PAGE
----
Drones – Bringing Cool Careers into the Construction Industry

Drones – Bringing Cool Careers into the Construction Industry

04th April 2017

The team here at Safety Fabrications is determined to keep up to date with developments in the construction industry.  The increasing use of drones for inspection work has fascinated us – after all, we manufacture and supply access equipment for working at height and anything that makes work at height safer gets a big welcome from us.  However, not everybody seems to be welcoming this new technology – there are those who are concerned that an increase in the use of drones (whether for inspection work or other purposes) is likely to lead in job losses as machines replace mankind.  Nothing could be further from the truth so today we’re going to take another look at some of the benefits that drones may bring to the construction industry in general.

We’re all aware of the burgeoning skills crisis within our sector which is likely to get worse once the UK leaves Europe – this is something we were warning about before the Referendum and have been reporting on since the Brexit vote was returned.  We’ve welcomed the increase in apprenticeships within our industry as well as the fact that there are now degree courses available for young people who want to choose a career in construction and an initiative aimed at providing more work experience placements for school leavers and students..  However, as we’ve already pointed out, we need to ensure that the jobs in construction are seen as an attractive prospect and this means the construction industry needs to be seen as a “cool” option.  What could be cooler for a young person thinking about their future than considering a career as a drone pilot?

Although many of us in construction find the use of new technology innovative and exciting, there is still a faction that is fearful that the increase in technology will lead to a decrease in jobs.  We need to promote the idea that there is a wealth of potential when it comes to using drones in construction.  Why not look at drones in the same way as you would a concrete mixer.  Using a concrete mixer makes a bricklayer’s life so much easier – no need for the backbreaking work of manually mixing so that more effort and attention can be dedicated to the skilled part of the job – laying the bricks perfectly.   We still need skilled bricklayers, despite the fact that concrete mixers have been around for years – there are still brickies on every construction site in the land.  Using drones to help with work at height inspections doesn’t eliminate the need for personnel – it just makes their job safer, easier and faster.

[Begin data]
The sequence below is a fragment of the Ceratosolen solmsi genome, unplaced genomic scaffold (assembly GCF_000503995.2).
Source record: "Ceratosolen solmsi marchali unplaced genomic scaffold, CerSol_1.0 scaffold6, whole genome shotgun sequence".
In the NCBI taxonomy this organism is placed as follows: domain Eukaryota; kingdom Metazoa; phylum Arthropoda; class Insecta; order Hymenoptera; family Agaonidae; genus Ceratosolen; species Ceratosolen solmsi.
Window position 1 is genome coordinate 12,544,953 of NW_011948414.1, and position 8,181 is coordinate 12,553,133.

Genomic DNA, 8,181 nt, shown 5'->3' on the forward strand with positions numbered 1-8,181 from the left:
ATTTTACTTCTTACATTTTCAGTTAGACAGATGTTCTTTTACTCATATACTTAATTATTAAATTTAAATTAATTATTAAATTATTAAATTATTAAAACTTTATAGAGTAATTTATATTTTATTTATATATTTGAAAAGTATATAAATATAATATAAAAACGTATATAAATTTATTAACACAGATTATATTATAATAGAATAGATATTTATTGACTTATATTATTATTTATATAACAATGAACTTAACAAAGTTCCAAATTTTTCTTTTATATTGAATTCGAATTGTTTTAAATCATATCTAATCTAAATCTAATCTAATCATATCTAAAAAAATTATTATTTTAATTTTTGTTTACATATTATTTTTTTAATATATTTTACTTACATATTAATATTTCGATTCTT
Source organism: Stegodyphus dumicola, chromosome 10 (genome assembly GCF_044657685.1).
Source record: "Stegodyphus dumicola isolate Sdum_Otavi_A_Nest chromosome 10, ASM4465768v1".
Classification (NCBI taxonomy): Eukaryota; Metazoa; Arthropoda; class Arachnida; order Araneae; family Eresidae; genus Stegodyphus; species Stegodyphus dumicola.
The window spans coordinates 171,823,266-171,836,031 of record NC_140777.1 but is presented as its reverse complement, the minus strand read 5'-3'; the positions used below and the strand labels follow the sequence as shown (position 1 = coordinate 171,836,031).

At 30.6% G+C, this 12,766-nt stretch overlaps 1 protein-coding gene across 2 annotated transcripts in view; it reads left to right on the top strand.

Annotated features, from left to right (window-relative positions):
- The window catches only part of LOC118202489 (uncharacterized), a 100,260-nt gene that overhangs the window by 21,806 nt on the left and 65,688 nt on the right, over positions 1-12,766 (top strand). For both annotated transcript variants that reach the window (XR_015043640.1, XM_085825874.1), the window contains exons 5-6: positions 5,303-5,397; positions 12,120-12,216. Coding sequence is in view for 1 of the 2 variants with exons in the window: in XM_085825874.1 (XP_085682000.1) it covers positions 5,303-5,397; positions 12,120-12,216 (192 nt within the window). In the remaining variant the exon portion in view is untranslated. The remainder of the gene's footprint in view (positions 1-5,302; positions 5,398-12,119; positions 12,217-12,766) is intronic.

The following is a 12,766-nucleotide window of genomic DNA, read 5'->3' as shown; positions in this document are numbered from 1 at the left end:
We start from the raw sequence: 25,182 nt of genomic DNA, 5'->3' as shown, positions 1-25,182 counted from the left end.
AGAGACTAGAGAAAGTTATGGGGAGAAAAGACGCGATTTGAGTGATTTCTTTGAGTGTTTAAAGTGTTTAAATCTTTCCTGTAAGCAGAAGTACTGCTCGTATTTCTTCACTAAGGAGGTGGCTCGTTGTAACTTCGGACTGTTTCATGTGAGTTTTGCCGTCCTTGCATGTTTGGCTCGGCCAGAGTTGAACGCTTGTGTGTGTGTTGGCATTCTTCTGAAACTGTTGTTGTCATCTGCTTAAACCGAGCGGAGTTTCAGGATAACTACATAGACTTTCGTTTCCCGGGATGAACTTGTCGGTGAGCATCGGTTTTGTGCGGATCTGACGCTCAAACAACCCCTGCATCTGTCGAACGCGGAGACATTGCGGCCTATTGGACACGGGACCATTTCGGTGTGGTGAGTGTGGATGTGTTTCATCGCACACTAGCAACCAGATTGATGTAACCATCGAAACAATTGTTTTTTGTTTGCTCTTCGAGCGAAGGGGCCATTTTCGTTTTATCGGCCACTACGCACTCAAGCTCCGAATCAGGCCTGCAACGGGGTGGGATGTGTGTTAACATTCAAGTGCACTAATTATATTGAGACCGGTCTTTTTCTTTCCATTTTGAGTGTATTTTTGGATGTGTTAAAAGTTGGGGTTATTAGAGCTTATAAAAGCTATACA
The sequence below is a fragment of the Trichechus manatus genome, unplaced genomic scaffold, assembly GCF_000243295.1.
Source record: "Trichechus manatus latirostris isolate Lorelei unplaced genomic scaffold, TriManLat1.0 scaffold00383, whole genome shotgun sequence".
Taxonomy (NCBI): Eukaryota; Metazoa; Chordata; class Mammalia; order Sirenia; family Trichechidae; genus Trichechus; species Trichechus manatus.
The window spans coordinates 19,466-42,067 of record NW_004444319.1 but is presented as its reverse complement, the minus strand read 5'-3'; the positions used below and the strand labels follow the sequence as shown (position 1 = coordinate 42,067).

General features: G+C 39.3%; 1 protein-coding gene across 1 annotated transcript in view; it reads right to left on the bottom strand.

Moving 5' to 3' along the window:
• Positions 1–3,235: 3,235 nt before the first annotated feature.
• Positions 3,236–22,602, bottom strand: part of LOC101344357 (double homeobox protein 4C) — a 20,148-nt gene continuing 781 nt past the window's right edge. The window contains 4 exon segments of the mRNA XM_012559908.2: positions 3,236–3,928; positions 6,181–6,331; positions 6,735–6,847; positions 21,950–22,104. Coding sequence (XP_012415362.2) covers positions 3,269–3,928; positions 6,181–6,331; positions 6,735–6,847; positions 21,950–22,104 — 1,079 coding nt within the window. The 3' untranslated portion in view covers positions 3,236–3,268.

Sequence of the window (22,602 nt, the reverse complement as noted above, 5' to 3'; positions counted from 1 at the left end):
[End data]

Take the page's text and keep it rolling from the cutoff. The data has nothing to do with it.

One of the major effects the increasing use of drones is likely to have is giving construction a cool image and encourage a new wave of skilled workers into the industry.  Drones are likely to make the construction sector more appealing to young people considering their career choices and, instead of reducing the workforce, make it easier to increase the workforce – an extremely important consideration when we’re facing the fact that the workforce is set to decrease by 20 – 25% over the coming ten years.  Using drones might be just what the doctor ordered when it comes to the construction industry as a whole fighting back against the skills shortage.